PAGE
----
Is it a bird, is it a plane? No, it’s Lego’s next ridiculous block-tastic take on the superhero world.
Chock-a-block with fun
Lego Marvel Super Heroes
PS3, Xbox 360, Wii U, PC, PS4, Xbox One, 3DS, Vita
It’s almost impossible to imagine a time where a blockbuster film wouldn’t be followed by a tongue-in-cheek Lego video game. Star Wars, Harry Potter, Lord of the Rings, Indiana Jones, Pirates of the Caribbean; they’ve all been given a comically chunky, yellow adaptation. Having smashed apart last year’s box offices, The Avengers was an inevitable next step, especially considering there had already been two titles involving the D C superhero universe.
With Marvel, there’s now a new array of Lycra-clad superheroes and villains to cutesify, ridicule and break into colourful pieces.
If you haven’t played a Lego title before, then, one, get with the programme and, two, you’ve been missing out.
The emphasis is on the word “fun”; bouncy, multicoloured fun. You smash things, switch between characters, use different skills, knock baddies off the screen and you laugh – a lot – because at the heart of it all is a thick layer of comedy, with countless film references, cameos, quips and general tomfoolery.
Thankfully, Lego Marvel Super Heroes is no exception. The opening level has you playing Iron Man and Hulk, using their combination of technological wizardry and massive green fists to take on a cronies in the centre of New York. The final big-boss fight takes place next to Stark Tower, with some falling signage cueing up Iron Man to complain “Hey, I just replaced that.” Later on, we get Stan Lee cameos and more shawarma references than you can shake a mezze platter at.
As the name suggests, the story isn’t all Avengers-centric, with the likes of Spider-Man, the Silver Surfer, the Fantastic Four and the X-Men cropping up to battle against nemeses such as Sandman, the Abomination, the Green Goblin and Dr Doom (complete with his patented Dr Doom’s Doom Ray of Doom). And, in true Lego-game style, things regularly extend beyond Marvel’s remit; Lord of the Rings and The Incredibles get mentioned, too.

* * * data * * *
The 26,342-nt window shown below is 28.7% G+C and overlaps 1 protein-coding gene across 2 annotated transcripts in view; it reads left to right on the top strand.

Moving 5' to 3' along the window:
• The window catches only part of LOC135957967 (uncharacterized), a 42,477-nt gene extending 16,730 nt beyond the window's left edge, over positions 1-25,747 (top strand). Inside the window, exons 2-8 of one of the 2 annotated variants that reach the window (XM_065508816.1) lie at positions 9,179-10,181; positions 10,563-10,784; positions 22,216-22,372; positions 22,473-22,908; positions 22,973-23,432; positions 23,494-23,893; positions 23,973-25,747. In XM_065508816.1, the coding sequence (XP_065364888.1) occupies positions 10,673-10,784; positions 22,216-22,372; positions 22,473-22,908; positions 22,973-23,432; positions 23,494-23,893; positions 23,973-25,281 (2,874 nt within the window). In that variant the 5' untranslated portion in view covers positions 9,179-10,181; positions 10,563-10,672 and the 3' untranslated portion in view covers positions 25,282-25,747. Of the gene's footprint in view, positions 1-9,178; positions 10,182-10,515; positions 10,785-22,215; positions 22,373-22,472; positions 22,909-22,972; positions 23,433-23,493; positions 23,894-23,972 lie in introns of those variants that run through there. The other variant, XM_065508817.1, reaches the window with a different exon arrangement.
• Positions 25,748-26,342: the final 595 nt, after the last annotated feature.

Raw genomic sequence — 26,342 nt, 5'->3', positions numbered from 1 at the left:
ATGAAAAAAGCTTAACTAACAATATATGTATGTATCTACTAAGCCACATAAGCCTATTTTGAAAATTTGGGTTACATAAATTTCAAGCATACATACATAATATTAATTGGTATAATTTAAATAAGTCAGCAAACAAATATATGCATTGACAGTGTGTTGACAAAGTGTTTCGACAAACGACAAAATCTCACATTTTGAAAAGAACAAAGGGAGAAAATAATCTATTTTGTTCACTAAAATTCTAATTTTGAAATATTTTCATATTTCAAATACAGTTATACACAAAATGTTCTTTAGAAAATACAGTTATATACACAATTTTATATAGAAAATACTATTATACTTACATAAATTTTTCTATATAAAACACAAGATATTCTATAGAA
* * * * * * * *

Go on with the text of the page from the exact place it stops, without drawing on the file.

The entire game is set across an open Lego-ised Manhattan, although, there’s action to be had on the Helicarrier floating above, from which levels can be selected and characters picked to be sent down to Earth (instigating a cool skydiving mini-game).
It’s hyperactive, chirpy and supremely silly stuff, and the perfect antithesis to moody superhero offerings like the (very good) Arkham series. But for anyone who has had a go on more than a few Lego titles, it all seems too familiar. Sure, the characters and setting may be different, but it’s still largely the same jumping, shooting and smashing that you’ve been doing since the first Lego Star Wars shook things up back in 2005.
It’s also heavily reliant on superhero and film in-jokes. If you’re not a huge fan of Marvel or haven’t seen the recent blockbusters, you’re unlikely to get the endless references. There are bug problems throughout, too, with characters getting stuck on environmental objects, and camera issues that mean you sometimes can’t see what you’re supposed to be doing.
Despite these minor niggles, overall, it’s really difficult not to love Lego Marvel Super Heroes. Criticising anything so unashamedly fun is a bit like shouting at a clown. Here’s hoping, however, that the franchise soon moves away from the major blockbusters. Lego Argo? Lego Drive?
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